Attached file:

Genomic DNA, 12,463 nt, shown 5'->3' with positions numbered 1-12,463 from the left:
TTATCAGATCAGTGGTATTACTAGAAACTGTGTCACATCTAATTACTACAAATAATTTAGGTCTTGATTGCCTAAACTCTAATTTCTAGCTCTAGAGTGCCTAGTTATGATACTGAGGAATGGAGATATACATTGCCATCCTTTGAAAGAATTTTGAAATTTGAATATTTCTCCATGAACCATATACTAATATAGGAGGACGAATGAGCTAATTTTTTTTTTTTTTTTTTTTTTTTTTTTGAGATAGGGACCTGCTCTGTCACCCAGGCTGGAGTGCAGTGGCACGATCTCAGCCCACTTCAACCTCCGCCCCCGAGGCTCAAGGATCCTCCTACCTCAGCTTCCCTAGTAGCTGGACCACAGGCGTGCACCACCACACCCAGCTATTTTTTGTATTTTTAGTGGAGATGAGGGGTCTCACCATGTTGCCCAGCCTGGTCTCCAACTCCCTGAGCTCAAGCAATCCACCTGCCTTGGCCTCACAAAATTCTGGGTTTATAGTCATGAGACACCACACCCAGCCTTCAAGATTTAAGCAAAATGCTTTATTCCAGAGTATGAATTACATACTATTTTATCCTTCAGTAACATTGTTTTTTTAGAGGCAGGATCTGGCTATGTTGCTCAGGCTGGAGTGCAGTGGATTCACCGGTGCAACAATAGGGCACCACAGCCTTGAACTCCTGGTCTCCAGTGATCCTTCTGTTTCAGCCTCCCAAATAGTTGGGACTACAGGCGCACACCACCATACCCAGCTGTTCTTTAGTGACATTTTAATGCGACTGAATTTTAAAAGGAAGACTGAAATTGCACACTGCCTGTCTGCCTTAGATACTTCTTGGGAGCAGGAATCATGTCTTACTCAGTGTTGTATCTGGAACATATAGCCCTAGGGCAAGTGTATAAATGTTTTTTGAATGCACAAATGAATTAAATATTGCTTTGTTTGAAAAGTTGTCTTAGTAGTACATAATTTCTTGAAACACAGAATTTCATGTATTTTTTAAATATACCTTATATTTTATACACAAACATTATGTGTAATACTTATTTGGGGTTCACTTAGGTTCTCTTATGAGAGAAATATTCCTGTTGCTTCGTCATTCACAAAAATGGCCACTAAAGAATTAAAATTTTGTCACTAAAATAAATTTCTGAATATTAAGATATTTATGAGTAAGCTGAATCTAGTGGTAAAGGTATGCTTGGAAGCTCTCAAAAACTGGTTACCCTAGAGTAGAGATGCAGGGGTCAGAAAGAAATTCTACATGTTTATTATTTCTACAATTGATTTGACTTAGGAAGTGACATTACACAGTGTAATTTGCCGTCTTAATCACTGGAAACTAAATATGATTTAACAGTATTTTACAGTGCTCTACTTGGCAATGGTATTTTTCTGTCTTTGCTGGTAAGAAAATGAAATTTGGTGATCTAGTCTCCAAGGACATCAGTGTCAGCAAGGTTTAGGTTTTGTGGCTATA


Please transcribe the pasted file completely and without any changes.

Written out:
Genomic DNA, 12,463 nt, shown 5'->3' with positions numbered 1-12,463 from the left:
TTATCAGATCAGTGGTATTACTAGAAACTGTGTCACATCTAATTACTACAAATAATTTAGGTCTTGATTGCCTAAACTCTAATTTCTAGCTCTAGAGTGCCTAGTTATGATACTGAGGAATGGAGATATACATTGCCATCCTTTGAAAGAATTTTGAAATTTGAATATTTCTCCATGAACCATATACTAATATAGGAGGACGAATGAGCTAATTTTTTTTTTTTTTTTTTTTTTTTTTTTGAGATAGGGACCTGCTCTGTCACCCAGGCTGGAGTGCAGTGGCACGATCTCAGCCCACTTCAACCTCCGCCCCCGAGGCTCAAGGATCCTCCTACCTCAGCTTCCCTAGTAGCTGGACCACAGGCGTGCACCACCACACCCAGCTATTTTTTGTATTTTTAGTGGAGATGAGGGGTCTCACCATGTTGCCCAGCCTGGTCTCCAACTCCCTGAGCTCAAGCAATCCACCTGCCTTGGCCTCACAAAATTCTGGGTTTATAGTCATGAGACACCACACCCAGCCTTCAAGATTTAAGCAAAATGCTTTATTCCAGAGTATGAATTACATACTATTTTATCCTTCAGTAACATTGTTTTTTTAGAGGCAGGATCTGGCTATGTTGCTCAGGCTGGAGTGCAGTGGATTCACCGGTGCAACAATAGGGCACCACAGCCTTGAACTCCTGGTCTCCAGTGATCCTTCTGTTTCAGCCTCCCAAATAGTTGGGACTACAGGCGCACACCACCATACCCAGCTGTTCTTTAGTGACATTTTAATGCGACTGAATTTTAAAAGGAAGACTGAAATTGCACACTGCCTGTCTGCCTTAGATACTTCTTGGGAGCAGGAATCATGTCTTACTCAGTGTTGTATCTGGAACATATAGCCCTAGGGCAAGTGTATAAATGTTTTTTGAATGCACAAATGAATTAAATATTGCTTTGTTTGAAAAGTTGTCTTAGTAGTACATAATTTCTTGAAACACAGAATTTCATGTATTTTTTAAATATACCTTATATTTTATACACAAACATTATGTGTAATACTTATTTGGGGTTCACTTAGGTTCTCTTATGAGAGAAATATTCCTGTTGCTTCGTCATTCACAAAAATGGCCACTAAAGAATTAAAATTTTGTCACTAAAATAAATTTCTGAATATTAAGATATTTATGAGTAAGCTGAATCTAGTGGTAAAGGTATGCTTGGAAGCTCTCAAAAACTGGTTACCCTAGAGTAGAGATGCAGGGGTCAGAAAGAAATTCTACATGTTTATTATTTCTACAATTGATTTGACTTAGGAAGTGACATTACACAGTGTAATTTGCCGTCTTAATCACTGGAAACTAAATATGATTTAACAGTATTTTACAGTGCTCTACTTGGCAATGGTATTTTTCTGTCTTTGCTGGTAAGAAAATGAAATTTGGTGATCTAGTCTCCAAGGACATCAGTGTCAGCAAGGTTTAGGTTTTGTGGCTATA